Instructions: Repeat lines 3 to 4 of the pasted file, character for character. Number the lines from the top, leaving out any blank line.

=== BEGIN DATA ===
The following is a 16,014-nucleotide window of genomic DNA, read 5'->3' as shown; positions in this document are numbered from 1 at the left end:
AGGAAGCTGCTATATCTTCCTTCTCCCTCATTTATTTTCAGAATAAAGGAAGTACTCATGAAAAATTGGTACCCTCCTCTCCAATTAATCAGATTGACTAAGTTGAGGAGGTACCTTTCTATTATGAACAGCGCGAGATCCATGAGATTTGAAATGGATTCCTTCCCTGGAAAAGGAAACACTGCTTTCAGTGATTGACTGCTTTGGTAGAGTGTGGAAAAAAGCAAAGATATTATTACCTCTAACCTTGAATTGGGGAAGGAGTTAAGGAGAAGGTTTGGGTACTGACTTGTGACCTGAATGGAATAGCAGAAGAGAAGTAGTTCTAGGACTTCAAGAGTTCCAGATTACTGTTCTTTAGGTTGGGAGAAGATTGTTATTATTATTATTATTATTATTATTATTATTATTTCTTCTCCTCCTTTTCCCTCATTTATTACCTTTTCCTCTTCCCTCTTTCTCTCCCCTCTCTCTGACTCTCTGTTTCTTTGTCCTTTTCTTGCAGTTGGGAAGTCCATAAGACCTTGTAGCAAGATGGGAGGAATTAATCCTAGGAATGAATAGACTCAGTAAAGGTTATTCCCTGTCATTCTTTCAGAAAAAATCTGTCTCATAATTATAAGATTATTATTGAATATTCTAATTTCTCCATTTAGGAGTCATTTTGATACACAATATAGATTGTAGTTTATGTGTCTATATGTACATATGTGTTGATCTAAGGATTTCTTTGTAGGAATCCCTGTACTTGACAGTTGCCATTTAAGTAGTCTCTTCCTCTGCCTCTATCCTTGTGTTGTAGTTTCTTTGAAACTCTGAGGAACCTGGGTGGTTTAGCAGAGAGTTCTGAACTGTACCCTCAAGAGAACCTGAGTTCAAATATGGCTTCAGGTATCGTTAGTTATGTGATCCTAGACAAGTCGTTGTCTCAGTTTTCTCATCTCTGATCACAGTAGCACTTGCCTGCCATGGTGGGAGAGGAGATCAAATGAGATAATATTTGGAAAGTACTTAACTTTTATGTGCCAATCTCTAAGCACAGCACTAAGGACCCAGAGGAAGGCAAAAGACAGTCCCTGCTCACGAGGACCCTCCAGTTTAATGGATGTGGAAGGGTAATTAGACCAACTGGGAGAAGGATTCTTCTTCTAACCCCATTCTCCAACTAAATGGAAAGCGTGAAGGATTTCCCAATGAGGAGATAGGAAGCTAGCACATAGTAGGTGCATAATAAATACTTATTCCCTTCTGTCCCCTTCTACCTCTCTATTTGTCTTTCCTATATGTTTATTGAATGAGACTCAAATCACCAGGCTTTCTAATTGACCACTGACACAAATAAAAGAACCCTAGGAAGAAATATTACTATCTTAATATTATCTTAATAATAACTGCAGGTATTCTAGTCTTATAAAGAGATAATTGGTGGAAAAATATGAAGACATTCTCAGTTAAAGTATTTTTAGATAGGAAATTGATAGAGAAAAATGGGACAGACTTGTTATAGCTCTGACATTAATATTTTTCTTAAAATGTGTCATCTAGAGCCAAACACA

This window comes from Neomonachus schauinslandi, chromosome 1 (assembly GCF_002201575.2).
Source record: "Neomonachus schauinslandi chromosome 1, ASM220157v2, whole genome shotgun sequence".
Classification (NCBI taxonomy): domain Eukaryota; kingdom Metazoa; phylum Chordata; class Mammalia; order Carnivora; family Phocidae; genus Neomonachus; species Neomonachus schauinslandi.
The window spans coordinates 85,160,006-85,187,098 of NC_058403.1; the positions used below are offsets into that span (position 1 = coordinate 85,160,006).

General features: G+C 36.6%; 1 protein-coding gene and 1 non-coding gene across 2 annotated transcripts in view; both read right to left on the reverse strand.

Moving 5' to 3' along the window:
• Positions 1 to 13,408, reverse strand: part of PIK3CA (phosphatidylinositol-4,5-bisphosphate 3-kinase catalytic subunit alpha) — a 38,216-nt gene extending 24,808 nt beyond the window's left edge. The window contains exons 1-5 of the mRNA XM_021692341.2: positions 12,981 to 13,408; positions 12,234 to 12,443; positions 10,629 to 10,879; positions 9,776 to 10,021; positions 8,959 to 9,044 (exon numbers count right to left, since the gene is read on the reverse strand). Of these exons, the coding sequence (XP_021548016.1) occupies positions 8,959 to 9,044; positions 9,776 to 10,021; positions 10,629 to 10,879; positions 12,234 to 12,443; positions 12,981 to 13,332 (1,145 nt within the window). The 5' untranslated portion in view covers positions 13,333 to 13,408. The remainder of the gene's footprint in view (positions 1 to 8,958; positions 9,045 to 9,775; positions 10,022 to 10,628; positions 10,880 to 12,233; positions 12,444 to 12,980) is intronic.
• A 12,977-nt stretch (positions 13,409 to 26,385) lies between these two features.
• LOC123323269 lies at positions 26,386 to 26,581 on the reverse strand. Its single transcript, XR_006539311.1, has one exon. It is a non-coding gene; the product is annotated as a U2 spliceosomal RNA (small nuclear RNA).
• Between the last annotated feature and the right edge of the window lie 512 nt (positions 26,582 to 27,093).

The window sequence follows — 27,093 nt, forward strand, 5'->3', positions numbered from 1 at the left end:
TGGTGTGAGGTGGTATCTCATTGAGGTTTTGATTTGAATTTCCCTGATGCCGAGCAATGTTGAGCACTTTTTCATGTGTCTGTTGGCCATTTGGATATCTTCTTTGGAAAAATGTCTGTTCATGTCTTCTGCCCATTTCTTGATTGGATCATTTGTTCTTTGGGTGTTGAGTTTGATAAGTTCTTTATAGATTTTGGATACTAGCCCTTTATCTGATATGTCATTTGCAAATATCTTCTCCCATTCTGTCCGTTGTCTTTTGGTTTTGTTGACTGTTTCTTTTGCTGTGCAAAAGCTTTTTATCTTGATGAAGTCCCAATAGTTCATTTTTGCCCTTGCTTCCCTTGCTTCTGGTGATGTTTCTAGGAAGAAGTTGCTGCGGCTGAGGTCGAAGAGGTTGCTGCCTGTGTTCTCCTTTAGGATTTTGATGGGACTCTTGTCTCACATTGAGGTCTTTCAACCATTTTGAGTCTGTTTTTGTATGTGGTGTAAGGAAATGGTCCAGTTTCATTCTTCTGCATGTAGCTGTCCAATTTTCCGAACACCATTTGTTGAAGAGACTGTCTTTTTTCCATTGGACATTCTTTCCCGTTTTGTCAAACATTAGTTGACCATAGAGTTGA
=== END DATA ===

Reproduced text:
This window comes from Neomonachus schauinslandi, chromosome 1 (assembly GCF_002201575.2).
Source record: "Neomonachus schauinslandi chromosome 1, ASM220157v2, whole genome shotgun sequence".